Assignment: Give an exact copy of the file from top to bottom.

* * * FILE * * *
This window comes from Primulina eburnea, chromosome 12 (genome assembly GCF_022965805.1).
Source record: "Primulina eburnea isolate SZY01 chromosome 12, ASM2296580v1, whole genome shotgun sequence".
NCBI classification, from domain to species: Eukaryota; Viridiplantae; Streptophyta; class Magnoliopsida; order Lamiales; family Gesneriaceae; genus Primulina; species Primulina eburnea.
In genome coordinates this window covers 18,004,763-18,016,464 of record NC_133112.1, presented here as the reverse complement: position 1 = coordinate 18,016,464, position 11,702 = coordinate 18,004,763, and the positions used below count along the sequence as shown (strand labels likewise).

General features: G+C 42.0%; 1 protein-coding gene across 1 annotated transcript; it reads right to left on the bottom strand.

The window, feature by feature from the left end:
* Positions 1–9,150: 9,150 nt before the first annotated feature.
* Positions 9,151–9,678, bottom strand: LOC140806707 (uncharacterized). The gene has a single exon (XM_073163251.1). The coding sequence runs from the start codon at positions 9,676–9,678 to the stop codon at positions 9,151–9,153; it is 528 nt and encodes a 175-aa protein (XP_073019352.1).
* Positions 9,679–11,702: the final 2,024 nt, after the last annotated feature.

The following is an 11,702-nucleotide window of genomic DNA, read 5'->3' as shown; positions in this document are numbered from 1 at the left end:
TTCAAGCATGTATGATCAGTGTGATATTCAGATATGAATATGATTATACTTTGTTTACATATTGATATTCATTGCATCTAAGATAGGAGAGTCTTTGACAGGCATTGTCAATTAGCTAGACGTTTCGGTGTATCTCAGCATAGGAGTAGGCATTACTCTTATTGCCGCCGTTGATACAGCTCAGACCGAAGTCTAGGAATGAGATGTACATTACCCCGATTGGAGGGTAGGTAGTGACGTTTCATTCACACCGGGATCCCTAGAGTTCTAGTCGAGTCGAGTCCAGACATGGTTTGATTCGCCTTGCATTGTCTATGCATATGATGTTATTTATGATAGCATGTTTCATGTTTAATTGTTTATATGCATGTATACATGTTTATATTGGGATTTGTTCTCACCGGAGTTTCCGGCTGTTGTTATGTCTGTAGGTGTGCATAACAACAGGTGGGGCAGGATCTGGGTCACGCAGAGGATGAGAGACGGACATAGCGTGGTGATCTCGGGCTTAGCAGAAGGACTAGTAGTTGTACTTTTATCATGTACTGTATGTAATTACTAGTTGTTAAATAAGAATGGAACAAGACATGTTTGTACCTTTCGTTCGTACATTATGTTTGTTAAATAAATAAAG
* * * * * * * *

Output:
This window comes from Primulina eburnea, chromosome 12 (genome assembly GCF_022965805.1).
Source record: "Primulina eburnea isolate SZY01 chromosome 12, ASM2296580v1, whole genome shotgun sequence".
NCBI classification, from domain to species: Eukaryota; Viridiplantae; Streptophyta; class Magnoliopsida; order Lamiales; family Gesneriaceae; genus Primulina; species Primulina eburnea.
In genome coordinates this window covers 18,004,763-18,016,464 of record NC_133112.1, presented here as the reverse complement: position 1 = coordinate 18,016,464, position 11,702 = coordinate 18,004,763, and the positions used below count along the sequence as shown (strand labels likewise).

General features: G+C 42.0%; 1 protein-coding gene across 1 annotated transcript; it reads right to left on the bottom strand.

The window, feature by feature from the left end:
* Positions 1–9,150: 9,150 nt before the first annotated feature.
* Positions 9,151–9,678, bottom strand: LOC140806707 (uncharacterized). The gene has a single exon (XM_073163251.1). The coding sequence runs from the start codon at positions 9,676–9,678 to the stop codon at positions 9,151–9,153; it is 528 nt and encodes a 175-aa protein (XP_073019352.1).
* Positions 9,679–11,702: the final 2,024 nt, after the last annotated feature.

The following is an 11,702-nucleotide window of genomic DNA, read 5'->3' as shown; positions in this document are numbered from 1 at the left end:
TTCAAGCATGTATGATCAGTGTGATATTCAGATATGAATATGATTATACTTTGTTTACATATTGATATTCATTGCATCTAAGATAGGAGAGTCTTTGACAGGCATTGTCAATTAGCTAGACGTTTCGGTGTATCTCAGCATAGGAGTAGGCATTACTCTTATTGCCGCCGTTGATACAGCTCAGACCGAAGTCTAGGAATGAGATGTACATTACCCCGATTGGAGGGTAGGTAGTGACGTTTCATTCACACCGGGATCCCTAGAGTTCTAGTCGAGTCGAGTCCAGACATGGTTTGATTCGCCTTGCATTGTCTATGCATATGATGTTATTTATGATAGCATGTTTCATGTTTAATTGTTTATATGCATGTATACATGTTTATATTGGGATTTGTTCTCACCGGAGTTTCCGGCTGTTGTTATGTCTGTAGGTGTGCATAACAACAGGTGGGGCAGGATCTGGGTCACGCAGAGGATGAGAGACGGACATAGCGTGGTGATCTCGGGCTTAGCAGAAGGACTAGTAGTTGTACTTTTATCATGTACTGTATGTAATTACTAGTTGTTAAATAAGAATGGAACAAGACATGTTTGTACCTTTCGTTCGTACATTATGTTTGTTAAATAAATAAAG